At Truscott Street Public School we have two multi-categorical (MC) classes that cater for students with Autism and intellectual disabilities, and one class that supports students with physical disabilities. These small classes are provided with access to the NSW curriculum in small classes, with experienced, dedicated teachers and full time School Learning Support Offices (SLSOs).
Each student works with an individual program that is developed to meet the needs of each child in consultation with parents and other therapists, if relevant. Each program to enables them to reach their full potential in all areas. Students are supported intellectually, emotionally and physically in all areas.
Features of our program
- Enrolment from Kindergarten up to Year 6 in an inclusive school
- A caring and happy learning environment to maximise learning and positive self esteem
- Access to Itinerant Support Teachers for Hearing and Vision
- An expert School Counsellor to advise on the specific needs of each child
- Appropriate integration into mainstream classes for students - from social interaction to inclusion in academic areas
- Representation on the Student Council
- Air conditioned classrooms and easy access throughout the whole school
- Excursions, annual school camps and overnight excursions with the mainstream classes
- Mainstream Buddy Class for special events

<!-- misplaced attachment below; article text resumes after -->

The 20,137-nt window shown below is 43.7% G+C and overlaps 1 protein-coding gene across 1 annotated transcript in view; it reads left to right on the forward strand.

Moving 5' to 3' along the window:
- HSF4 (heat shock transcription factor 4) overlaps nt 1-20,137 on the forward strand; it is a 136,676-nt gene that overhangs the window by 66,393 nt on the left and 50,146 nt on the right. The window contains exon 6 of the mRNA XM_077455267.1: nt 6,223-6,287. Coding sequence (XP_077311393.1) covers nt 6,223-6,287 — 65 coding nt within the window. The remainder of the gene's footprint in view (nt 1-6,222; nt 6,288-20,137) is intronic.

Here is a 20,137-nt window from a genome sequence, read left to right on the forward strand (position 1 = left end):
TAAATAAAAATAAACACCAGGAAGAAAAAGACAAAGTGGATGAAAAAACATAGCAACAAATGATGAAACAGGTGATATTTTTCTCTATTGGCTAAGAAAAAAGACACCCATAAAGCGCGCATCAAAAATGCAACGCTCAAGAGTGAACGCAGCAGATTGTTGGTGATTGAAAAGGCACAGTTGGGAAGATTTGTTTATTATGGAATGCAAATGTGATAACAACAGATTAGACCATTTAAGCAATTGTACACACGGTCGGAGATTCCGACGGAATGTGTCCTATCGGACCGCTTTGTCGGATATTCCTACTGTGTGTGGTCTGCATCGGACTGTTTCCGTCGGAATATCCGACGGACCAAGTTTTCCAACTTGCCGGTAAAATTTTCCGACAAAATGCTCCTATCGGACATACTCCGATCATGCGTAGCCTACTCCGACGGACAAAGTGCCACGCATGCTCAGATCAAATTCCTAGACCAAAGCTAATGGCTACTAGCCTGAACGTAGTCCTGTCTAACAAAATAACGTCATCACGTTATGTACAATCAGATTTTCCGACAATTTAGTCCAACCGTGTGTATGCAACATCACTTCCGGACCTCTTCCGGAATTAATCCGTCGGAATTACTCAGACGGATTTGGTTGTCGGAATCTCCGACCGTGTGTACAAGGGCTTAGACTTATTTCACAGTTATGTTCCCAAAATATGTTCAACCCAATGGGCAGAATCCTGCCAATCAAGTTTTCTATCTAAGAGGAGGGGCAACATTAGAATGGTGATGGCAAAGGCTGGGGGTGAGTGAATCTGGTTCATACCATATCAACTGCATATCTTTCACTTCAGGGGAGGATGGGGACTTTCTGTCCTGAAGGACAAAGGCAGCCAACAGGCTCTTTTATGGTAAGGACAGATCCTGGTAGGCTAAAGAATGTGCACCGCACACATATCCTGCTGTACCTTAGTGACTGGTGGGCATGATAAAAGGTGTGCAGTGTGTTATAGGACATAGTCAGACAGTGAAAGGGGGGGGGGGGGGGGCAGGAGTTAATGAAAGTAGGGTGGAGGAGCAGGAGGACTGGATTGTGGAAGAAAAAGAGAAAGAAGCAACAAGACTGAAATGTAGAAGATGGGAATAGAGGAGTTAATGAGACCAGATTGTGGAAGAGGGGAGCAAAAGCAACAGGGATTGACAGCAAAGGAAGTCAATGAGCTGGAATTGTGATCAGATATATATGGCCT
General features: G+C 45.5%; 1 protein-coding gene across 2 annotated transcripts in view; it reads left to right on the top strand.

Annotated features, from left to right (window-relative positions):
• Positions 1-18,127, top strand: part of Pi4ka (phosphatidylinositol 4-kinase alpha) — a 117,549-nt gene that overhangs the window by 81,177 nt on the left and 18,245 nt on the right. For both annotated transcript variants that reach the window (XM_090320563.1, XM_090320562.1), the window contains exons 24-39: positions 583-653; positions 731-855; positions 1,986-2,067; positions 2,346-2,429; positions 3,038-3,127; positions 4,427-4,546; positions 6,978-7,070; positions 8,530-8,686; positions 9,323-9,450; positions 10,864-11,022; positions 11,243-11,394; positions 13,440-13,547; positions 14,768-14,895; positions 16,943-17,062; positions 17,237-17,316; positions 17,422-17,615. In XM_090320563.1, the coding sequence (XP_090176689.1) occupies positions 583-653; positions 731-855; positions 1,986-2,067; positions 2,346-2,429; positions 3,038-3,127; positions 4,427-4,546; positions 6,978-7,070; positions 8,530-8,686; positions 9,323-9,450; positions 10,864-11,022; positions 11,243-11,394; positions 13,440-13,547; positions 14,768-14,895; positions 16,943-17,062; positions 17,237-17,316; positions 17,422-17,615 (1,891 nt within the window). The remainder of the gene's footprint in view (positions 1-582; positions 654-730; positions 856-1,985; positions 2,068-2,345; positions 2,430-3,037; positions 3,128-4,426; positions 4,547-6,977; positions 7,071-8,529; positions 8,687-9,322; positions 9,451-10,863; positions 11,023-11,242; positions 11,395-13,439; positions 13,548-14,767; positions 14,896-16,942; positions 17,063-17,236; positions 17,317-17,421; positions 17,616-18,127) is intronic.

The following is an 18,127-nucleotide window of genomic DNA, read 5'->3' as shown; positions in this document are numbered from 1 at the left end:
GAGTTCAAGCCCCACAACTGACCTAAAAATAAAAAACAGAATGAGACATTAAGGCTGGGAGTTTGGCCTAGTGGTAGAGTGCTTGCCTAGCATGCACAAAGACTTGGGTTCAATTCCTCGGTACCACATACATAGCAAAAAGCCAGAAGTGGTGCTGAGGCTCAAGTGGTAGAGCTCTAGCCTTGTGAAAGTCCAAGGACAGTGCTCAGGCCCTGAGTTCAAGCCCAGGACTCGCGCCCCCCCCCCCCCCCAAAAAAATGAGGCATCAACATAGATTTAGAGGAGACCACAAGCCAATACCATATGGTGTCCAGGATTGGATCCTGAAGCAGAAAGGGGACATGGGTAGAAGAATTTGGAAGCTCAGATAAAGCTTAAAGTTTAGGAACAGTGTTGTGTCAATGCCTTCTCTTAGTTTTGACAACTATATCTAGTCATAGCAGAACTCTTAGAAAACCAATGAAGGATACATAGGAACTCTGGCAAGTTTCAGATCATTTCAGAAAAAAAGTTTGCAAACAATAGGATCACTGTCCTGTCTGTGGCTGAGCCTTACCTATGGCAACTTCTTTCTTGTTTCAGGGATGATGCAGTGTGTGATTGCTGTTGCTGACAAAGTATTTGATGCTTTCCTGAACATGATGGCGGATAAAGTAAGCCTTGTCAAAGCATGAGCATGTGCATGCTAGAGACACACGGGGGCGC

- Inclusion in the school choir and dance group when appropriate
- Inter-school athletics and swimming carnivals with other units and special schools
- Liberty swing in a pleasant play area
- Hydrotherapy - weekly at Allambie Pool
- Sailing for the disabled
- Optional Physiotherapy Program
- G.O.A.L – a volunteer play program during lunch playtime
- OOSH - before and after school care
In 2009, Year 6 developed a project with the support unit called The Special Friends. The project was developed as part of Ryde Council's Children's Conference, held at Macquarie University in May. The motto of the conference was think, help and encourage. In developing their project, Year 6 had to think about a need in the school.
They identified the students from the support unit as needing extra help when playing at lunch times. Next, Year 6 considered how they could help to fill this need. They decided to play in pairs with a buddy from the Support Unit for one half-lunch period each week. Finally, they hoped to encourage the students from the Support Unit to try new toys and games, and encourage other students in the school to volunteer their time to help those in need.
Year 6 created a video presentation summarising their project and presented it to schools from the Ryde area at the Children's Conference. Students from both the Support Unit and Year 6 benefited greatly from The Special Friends project. It was successful in allowing Year 6 students to appreciate the value of helping others in need, and students from the Support Unit were given the opportunity to engage in activities in which they would otherwise be unable to participate.
Students developed a close bond with their buddies and enjoyed the project immensely. As a result, implementation of The Special Friends project continues today.